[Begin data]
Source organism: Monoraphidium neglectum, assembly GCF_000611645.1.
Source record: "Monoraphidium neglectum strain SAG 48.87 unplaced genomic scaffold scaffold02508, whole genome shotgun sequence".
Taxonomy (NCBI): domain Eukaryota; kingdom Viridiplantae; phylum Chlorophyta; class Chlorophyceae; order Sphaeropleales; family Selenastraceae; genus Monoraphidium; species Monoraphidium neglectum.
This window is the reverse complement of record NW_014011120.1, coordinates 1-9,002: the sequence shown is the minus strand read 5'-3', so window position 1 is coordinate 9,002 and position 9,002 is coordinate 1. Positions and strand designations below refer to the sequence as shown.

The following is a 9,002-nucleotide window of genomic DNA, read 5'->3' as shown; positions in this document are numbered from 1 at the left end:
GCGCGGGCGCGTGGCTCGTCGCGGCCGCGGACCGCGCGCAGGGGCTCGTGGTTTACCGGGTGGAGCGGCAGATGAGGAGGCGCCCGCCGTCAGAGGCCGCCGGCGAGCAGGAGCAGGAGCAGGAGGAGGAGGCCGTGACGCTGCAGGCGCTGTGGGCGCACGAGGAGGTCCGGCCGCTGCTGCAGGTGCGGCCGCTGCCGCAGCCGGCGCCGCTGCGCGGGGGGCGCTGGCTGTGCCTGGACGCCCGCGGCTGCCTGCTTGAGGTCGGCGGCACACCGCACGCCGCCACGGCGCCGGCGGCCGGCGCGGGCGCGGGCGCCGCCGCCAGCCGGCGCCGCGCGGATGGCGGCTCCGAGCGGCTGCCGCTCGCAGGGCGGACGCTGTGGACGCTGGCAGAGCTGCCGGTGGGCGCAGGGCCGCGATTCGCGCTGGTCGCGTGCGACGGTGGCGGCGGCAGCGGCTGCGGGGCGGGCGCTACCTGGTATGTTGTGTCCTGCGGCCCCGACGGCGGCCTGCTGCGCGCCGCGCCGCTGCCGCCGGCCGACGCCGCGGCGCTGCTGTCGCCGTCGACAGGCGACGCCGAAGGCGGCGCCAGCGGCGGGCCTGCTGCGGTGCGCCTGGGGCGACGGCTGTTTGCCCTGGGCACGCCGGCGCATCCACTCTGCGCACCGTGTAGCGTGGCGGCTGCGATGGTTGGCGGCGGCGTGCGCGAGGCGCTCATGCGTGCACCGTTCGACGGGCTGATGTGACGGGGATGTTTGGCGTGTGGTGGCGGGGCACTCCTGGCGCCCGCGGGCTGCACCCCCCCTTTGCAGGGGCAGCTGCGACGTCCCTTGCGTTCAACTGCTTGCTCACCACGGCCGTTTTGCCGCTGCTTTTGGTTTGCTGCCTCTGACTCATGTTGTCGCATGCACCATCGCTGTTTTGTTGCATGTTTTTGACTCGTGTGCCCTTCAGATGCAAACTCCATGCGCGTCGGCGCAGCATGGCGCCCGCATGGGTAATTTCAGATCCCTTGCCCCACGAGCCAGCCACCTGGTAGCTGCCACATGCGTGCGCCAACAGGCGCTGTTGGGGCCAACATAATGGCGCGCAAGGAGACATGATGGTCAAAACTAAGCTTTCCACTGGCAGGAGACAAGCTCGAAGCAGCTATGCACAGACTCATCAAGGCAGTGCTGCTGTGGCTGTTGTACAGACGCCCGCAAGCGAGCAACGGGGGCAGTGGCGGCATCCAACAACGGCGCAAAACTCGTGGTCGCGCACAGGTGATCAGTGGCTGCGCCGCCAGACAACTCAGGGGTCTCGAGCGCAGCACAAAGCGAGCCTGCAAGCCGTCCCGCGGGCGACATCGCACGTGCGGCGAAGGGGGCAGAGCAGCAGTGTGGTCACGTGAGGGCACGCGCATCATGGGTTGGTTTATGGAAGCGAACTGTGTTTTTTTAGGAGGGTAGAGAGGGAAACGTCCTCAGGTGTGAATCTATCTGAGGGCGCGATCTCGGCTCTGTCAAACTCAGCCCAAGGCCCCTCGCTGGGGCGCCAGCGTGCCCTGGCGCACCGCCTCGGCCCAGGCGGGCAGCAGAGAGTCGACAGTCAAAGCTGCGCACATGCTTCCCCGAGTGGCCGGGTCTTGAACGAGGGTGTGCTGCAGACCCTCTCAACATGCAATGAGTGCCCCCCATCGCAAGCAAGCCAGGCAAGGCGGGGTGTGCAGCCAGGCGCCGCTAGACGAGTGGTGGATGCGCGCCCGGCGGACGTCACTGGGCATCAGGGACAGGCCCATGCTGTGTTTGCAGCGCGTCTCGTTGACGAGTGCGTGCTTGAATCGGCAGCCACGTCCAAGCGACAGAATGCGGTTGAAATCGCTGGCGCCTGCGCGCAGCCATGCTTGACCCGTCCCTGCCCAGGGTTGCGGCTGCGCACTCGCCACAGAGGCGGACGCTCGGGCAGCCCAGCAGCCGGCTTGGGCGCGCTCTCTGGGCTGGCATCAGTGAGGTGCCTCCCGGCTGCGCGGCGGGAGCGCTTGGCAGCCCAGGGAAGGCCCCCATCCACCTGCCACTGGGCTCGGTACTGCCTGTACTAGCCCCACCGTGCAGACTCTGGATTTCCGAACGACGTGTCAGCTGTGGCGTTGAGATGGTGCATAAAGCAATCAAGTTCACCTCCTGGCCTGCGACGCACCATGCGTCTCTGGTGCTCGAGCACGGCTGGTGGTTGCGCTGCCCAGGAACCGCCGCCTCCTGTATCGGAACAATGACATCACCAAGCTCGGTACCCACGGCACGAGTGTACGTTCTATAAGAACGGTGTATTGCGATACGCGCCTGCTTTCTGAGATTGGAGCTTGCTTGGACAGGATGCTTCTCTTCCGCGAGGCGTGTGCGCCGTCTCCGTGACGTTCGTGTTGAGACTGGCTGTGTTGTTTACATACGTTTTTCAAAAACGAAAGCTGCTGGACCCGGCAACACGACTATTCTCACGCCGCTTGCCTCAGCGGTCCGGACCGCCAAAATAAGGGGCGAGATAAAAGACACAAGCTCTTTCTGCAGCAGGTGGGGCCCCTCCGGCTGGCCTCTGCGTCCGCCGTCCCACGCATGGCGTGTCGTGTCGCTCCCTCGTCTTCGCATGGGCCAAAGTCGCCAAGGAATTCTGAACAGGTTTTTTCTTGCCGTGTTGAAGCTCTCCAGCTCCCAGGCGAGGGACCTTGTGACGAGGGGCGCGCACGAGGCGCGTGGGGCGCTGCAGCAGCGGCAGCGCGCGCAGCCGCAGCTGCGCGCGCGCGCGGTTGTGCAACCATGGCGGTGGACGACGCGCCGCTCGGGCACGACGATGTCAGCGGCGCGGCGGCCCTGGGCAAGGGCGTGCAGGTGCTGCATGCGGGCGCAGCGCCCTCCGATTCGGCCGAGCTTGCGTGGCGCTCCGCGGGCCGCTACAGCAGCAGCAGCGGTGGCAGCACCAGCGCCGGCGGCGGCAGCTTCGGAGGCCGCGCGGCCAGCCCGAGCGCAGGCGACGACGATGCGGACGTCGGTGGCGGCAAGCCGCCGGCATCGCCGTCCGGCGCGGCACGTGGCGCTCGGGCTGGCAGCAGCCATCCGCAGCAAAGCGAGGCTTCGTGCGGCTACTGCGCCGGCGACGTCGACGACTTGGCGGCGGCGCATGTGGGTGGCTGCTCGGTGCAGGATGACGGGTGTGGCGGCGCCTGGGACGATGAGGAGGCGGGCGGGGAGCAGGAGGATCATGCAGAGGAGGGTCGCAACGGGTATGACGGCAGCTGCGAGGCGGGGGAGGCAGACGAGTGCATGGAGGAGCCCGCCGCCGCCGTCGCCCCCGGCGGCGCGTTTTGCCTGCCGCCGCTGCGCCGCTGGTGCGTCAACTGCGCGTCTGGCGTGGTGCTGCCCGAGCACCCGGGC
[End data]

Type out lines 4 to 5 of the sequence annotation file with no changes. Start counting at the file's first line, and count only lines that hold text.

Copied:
This window is the reverse complement of record NW_014011120.1, coordinates 1-9,002: the sequence shown is the minus strand read 5'-3', so window position 1 is coordinate 9,002 and position 9,002 is coordinate 1. Positions and strand designations below refer to the sequence as shown.

The following is a 9,002-nucleotide window of genomic DNA, read 5'->3' as shown; positions in this document are numbered from 1 at the left end: